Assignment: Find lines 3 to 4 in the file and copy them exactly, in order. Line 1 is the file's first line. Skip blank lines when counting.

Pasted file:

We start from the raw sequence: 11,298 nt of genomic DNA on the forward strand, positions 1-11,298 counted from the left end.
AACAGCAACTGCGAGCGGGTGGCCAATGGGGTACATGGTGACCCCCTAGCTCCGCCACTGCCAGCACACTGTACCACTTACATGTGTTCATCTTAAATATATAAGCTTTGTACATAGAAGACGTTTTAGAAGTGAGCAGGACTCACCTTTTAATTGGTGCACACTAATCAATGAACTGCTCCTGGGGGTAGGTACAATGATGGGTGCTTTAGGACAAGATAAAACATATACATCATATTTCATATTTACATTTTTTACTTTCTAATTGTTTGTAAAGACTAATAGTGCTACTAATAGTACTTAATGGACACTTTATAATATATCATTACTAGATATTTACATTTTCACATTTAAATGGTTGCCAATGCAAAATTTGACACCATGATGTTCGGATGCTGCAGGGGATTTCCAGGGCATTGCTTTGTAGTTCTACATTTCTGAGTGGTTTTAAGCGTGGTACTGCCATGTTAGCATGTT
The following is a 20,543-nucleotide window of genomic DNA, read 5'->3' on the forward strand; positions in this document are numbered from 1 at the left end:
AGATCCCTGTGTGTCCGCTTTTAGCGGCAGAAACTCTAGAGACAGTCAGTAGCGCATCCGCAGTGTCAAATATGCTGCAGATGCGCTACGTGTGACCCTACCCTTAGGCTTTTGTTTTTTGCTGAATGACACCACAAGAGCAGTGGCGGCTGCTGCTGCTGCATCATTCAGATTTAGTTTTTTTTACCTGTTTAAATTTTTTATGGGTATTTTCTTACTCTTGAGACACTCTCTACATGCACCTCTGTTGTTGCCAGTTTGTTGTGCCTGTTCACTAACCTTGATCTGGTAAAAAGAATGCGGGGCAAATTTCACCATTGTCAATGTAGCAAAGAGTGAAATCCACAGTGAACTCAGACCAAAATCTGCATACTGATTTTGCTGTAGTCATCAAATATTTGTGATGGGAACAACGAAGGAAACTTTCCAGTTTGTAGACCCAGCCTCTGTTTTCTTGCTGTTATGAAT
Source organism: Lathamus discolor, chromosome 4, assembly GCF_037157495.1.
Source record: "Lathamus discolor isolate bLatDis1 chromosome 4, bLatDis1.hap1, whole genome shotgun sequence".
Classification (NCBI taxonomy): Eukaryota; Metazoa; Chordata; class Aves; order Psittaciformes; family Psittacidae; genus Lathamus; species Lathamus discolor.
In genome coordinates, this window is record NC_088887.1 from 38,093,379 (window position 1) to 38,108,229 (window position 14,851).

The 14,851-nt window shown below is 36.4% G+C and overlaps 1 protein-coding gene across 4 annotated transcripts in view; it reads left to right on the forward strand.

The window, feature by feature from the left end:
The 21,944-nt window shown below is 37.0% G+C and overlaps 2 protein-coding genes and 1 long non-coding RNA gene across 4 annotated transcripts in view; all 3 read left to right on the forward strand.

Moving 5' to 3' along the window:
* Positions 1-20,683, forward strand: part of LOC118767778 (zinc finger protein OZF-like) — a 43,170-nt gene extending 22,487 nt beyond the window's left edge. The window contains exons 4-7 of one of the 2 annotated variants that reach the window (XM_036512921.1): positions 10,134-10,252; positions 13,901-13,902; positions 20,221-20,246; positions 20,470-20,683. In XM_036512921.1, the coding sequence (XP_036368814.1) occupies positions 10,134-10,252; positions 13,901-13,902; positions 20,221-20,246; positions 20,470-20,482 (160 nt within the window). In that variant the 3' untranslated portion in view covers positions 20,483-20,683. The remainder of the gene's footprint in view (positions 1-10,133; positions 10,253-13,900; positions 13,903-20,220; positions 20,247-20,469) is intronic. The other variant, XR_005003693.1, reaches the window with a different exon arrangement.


The following is a 20,543-nucleotide window of genomic DNA, read 5'->3' on the forward strand; positions in this document are numbered from 1 at the left end:
AGATCCCTGTGTGTCCGCTTTTAGCGGCAGAAACTCTAGAGACAGTCAGTAGCGCATCCGCAGTGTCAAATATGCTGCAGATGCGCTACGTGTGACCCTACCCTTAGGCTTTTGTTTTTTGCTGAATGACACCACAAGAGCAGTGGCGGCTGCTGCTGCTGCATCATTCAGATTTAGTTTTTTTTACCTGTTTAAATTTTTTATGGGTATTTTCTTACTCTTGAGACACTCTCTACATGCACCTCTGTTGTTGCCAGTTTGTTGTGCCTGTTCACTAACCTTGATCTGGTAAAAAGAATGCGGGGCAAATTTCACCATTGTCAATGTAGCAAAGAGTGAAATCCACAGTGAACTCAGACCAAAATCTGCATACTGATTTTGCTGTAGTCATCAAATATTTGTGATGGGAACAACGAAGGAAACTTTCCAGTTTGTAGACCCAGCCTCTGTTTTCTTGCTGTTATGAAT